Friday, July 24, 2009

Watch and Listen to the latest Brand 2.0 Webinar here!

On July 23, Springboard hosted an in depth look at The Service Line Manager as Brand Manager during its latest Brand 2.0 Webinar.

The healthcare service line manager brings top-down and bottom-up understanding of how a service works – clinically and operationally – and where it fits in the organization’s “big picture.”

This latest Webinar offers insights into how some of today’s most successful healthcare organizations are leveraging centers of excellence to take vertical brand management to new heights. It also discusses how economic pressures are putting some Service Line Managers’ jobs at risk – and at the same time, potentially jeopardizing the brand. We also hear from one organization that has successfully stayed the course with their Service Line Management structure, with excellent brand-focused results.

Donna Arbogast from Springboard Brand & Creative Strategy hosted the Webinar.
Panelists included:

Theodore Michalke Managing Partner, NeuStrategy, Chicago, IL
Former Director, Business Development
Chicago Institute of Neurosurgery and Neuroresearch

Kristen DiCicco Senior Consultant, NeuStrategy, Chicago, IL
Former Director, Neurosciences Institute,
Alexian Brothers Health System

Monday, July 13, 2009

The Rating Game

While driving through a metro area recently, that music popped into my head.  You know, the theme that introduced "The Dating Game," the landmark game show of the 60's, 70's, and 80's. A bachelorette would question three bachelors, who were hidden from her view and at the end, choose one to go out with on a date paid for by the show.  (Sound familiar?  Come to think about it, maybe game shows were the original reality TV that took one episode instead of dragging us through 13 weeks.)

Back to my road trip and why that musical theme popped into mind.  On three consecutive billboards (and yes, I do look at them), there were hospital ad messages.  In a competitive market this otherwise would not strike me as odd, but it was the content that nearly caused me off the road.

The first billboard claimed "Rated #1 for heart surgery."  The second featured a well-known magazine masthead and cited "One of the country's best in neurosciences."  The third featured a top percentile in quality rankings.  If this was a series for Burma Shave Cream, it would not be unusual.  But it wasn't - rather it was for three competing hospitals, all within about 15 miles from each other.

And it was another example of hospitals trying to woo the consumer with virtually undifferentiated ideas and messages.  

Can you imagine this script on The Rating Game:

Consumer:  Hi there hospitals, you all sound so impressive!  (AUDIENCE MAKING "WHOOO" NOISES), I'm looking for a hospital,  tell me why I should choose you...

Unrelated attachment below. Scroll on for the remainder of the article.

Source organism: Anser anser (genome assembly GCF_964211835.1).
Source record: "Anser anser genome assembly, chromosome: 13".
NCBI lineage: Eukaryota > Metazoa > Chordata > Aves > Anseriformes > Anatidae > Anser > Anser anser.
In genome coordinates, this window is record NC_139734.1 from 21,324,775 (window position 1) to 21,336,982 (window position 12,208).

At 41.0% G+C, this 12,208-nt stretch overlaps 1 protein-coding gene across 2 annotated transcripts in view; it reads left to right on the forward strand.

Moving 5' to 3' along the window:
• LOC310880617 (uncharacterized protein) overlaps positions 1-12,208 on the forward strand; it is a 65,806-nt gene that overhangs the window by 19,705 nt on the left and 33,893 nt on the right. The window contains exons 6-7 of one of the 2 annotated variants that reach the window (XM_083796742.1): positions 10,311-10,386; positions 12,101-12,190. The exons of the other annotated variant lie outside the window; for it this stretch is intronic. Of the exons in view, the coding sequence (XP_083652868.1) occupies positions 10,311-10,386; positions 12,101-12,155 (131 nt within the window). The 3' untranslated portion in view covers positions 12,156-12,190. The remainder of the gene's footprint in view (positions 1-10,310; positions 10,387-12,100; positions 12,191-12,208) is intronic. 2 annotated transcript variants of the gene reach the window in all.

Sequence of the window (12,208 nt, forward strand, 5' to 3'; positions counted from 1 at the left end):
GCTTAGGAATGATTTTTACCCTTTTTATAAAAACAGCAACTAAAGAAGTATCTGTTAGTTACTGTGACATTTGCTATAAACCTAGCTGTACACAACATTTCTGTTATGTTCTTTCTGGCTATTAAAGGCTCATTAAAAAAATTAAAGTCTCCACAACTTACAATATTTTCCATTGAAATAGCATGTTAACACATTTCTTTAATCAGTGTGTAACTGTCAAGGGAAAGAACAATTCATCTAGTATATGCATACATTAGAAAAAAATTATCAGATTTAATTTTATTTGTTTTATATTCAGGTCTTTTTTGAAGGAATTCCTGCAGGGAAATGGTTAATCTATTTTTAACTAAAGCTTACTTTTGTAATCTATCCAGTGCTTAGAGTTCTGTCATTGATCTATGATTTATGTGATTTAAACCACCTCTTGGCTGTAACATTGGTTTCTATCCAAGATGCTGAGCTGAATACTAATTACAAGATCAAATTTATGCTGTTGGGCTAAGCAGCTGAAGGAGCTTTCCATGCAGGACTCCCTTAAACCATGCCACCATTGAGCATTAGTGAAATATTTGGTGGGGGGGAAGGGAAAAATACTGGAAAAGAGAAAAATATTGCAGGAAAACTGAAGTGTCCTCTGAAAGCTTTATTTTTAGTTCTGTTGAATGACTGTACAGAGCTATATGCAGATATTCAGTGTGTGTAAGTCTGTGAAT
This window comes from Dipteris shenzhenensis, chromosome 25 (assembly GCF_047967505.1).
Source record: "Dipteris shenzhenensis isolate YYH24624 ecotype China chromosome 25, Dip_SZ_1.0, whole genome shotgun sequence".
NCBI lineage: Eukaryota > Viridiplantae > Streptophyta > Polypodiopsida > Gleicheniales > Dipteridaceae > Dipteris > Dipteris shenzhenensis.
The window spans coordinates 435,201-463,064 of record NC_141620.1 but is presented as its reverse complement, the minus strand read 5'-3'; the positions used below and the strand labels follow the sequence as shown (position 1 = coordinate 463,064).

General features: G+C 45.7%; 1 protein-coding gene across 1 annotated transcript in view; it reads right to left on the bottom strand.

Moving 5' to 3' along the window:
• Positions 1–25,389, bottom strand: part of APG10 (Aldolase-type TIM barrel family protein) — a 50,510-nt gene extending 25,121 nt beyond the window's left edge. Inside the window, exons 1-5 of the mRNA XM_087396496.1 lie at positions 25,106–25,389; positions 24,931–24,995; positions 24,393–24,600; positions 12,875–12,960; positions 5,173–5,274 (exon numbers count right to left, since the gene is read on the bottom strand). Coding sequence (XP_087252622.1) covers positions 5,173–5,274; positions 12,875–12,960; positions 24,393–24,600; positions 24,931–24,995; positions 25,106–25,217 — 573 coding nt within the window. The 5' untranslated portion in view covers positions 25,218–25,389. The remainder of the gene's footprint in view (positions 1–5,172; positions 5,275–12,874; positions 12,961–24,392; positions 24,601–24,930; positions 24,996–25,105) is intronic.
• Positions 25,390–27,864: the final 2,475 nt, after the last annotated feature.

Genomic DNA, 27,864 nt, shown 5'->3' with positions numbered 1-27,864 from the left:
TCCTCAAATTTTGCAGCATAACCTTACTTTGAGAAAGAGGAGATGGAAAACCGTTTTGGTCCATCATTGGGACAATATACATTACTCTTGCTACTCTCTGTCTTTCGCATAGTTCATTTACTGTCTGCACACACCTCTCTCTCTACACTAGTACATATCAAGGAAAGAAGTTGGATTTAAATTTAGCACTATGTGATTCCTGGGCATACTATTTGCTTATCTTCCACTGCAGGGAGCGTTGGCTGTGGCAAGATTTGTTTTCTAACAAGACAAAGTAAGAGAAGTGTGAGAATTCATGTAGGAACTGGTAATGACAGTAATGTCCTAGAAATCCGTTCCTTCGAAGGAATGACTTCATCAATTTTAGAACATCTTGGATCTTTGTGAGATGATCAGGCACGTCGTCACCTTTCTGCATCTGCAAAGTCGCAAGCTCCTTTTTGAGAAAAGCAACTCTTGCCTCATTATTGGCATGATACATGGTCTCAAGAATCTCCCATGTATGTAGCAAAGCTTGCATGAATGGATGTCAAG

Hospital #1:  I'll make you see stars! (WHOOO) See, I've been given a 5-star rating and, 
aside from the small print, that's big news!

Consumer:  Why thank you, #1, very nice.  Hospital #2...

Hospital #2:  Ratings, schmatings, I've been published.  Sure, there are data to wade through, but once you read the fine print, you'll see why you should choose me.

Consumer:   I've always liked a hospital with its name in print (WHOOO).  Hospital 3...

Hospital #3:  Well, my dear consumer (WHOOO).  See, the reason you should pick me is 
that I'm ranked among the highest in the country...

Consumer:   Wow, by who???

Hospital #3:  Right, um, let's just say, by lots of different people.

Host:   Wow, so many choices - who will she pick, stay tuned after this message from (another hospital), named best in 12 zip-codes in six sub-specialities!


How to avoid The Rating Game

If your hospital has earned high marks in a given specialty or across quality attributes, it is important to bring that to your public's attention.  Rankings and ratings have long been a hallmark of the hospital marketing industry.  

The problem is that few consumers can truly differentiate one rating and ranking from another because the sources are not well-known and or credible outside the hospital industry.  Unlike "Consumer Reports" or "Good Housekeeping," or "J.D. Power," hospital ratings are all over the board and, if you dig deep enough, can find - or create - some statistic to position your brand as "best."  Until one source climbs to the top, or regulations arise which require hospital advertising to be substantiated, there's a good chance that your rating message will not get you selected from behind the curtain.

Here are some thoughts for competing in The Rating Game.
  • Your hospital still needs a larger brand promise - ratings should support your brand promise, not become it.  
  • A ratings message is a short-term opportunity - it has a short shelf-life, and frankly, doesn't need a sustained promotional effort.  Make it stand-alone news and then integrate it into your larger program.
  • Use a medium that can explain the message - billboards merely announcing your hospital's ranking or rating won't do it justice.  Newspapers, radio ads, and web sites are better at going into details.
  • Use social media to encourage customer interaction with your message and get "Fans, Friends, and Followers" to support your claim.
If your hospital has performed well enough to be named one of the nation's best or has a high quality ranking based on key attributes, you should give it a shout out.  But don't just yell it louder than the hospital down the street.  And don't make it the focus of your brand.  It's too transient a message and oftentimes not distinctive.

Make it part of your ongoing brand position and use the right media to make your point.  If you just throw it up on a billboard, there's a pretty good chance the guy traveling down the road isn't a healthcare marketing professional humming a game show tune out loud.